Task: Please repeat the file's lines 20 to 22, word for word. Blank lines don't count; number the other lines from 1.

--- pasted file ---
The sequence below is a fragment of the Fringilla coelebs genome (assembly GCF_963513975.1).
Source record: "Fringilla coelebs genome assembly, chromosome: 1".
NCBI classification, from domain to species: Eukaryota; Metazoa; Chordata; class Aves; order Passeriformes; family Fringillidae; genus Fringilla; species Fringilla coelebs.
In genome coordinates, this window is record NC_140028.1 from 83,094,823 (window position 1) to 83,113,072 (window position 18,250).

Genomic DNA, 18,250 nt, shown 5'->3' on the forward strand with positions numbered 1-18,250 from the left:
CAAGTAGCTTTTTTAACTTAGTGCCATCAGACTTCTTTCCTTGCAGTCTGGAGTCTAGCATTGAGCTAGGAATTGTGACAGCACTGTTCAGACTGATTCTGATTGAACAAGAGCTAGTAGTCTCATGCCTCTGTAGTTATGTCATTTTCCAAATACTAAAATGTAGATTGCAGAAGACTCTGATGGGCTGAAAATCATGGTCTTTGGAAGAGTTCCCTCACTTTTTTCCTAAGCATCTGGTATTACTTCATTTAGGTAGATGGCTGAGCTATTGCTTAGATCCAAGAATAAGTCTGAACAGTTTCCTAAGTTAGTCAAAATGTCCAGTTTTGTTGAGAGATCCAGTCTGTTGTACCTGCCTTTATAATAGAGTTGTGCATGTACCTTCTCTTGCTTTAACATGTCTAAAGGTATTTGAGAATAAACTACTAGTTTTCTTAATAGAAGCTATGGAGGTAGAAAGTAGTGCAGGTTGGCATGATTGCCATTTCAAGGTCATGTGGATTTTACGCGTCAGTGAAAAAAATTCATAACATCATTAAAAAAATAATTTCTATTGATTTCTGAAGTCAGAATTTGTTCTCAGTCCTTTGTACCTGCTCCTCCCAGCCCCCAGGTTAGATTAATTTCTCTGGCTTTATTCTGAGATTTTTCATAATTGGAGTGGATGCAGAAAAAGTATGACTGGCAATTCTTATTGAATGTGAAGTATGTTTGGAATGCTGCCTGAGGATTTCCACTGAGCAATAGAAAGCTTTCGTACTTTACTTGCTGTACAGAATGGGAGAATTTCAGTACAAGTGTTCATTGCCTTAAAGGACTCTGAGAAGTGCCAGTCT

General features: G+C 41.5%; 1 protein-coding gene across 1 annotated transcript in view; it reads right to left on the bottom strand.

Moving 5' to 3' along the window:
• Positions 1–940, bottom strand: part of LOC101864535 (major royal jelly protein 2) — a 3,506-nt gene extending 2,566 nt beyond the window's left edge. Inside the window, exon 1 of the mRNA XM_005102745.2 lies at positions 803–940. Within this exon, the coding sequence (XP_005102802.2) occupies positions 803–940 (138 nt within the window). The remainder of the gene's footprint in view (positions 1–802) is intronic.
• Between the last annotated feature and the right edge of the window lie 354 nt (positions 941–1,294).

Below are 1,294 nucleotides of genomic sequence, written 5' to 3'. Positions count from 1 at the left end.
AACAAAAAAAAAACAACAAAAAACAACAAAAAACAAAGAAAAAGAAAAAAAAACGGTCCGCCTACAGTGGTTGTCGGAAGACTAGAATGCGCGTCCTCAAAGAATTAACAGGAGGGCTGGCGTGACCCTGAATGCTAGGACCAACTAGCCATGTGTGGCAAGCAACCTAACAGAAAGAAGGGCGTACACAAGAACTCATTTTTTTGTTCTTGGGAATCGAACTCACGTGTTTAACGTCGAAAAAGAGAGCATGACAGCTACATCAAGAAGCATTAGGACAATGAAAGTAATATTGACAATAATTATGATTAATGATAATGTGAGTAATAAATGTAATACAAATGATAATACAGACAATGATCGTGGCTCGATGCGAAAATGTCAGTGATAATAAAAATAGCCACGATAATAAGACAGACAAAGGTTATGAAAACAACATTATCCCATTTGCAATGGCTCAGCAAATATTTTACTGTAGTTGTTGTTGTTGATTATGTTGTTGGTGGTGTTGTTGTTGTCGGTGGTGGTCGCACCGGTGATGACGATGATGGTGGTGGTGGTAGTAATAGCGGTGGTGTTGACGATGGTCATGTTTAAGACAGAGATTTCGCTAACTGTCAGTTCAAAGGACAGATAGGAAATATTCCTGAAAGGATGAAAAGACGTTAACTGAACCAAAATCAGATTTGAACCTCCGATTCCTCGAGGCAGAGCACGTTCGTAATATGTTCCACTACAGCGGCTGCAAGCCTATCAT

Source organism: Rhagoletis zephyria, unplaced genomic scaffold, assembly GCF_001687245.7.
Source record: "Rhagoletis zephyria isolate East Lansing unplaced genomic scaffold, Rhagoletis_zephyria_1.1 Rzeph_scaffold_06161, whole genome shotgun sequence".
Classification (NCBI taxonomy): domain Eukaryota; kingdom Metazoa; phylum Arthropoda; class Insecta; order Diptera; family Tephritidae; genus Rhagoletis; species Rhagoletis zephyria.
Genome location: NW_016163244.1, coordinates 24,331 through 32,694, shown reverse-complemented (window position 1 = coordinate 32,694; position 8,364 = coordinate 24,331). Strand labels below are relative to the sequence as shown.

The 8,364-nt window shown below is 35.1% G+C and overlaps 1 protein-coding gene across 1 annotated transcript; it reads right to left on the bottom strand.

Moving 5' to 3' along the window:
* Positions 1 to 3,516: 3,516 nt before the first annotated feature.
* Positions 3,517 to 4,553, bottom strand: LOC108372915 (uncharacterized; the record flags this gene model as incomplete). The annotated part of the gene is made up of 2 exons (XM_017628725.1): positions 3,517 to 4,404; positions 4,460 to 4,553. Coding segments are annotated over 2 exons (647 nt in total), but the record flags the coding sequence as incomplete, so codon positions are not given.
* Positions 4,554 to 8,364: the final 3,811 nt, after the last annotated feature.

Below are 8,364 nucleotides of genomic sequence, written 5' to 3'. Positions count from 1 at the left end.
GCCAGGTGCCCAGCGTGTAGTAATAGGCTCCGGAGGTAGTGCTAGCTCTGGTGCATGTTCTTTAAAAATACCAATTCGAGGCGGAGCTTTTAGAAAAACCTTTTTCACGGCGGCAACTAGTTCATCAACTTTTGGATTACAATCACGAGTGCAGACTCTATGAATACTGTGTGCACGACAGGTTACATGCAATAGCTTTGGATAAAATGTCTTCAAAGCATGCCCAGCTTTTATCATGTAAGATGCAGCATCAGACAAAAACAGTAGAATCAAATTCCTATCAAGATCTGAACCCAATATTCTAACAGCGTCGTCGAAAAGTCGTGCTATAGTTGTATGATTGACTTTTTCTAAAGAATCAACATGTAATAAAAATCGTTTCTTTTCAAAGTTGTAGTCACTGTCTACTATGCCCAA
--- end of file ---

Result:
* Positions 3,517 to 4,553, bottom strand: LOC108372915 (uncharacterized; the record flags this gene model as incomplete). The annotated part of the gene is made up of 2 exons (XM_017628725.1): positions 3,517 to 4,404; positions 4,460 to 4,553. Coding segments are annotated over 2 exons (647 nt in total), but the record flags the coding sequence as incomplete, so codon positions are not given.
* Positions 4,554 to 8,364: the final 3,811 nt, after the last annotated feature.

Below are 8,364 nucleotides of genomic sequence, written 5' to 3'. Positions count from 1 at the left end.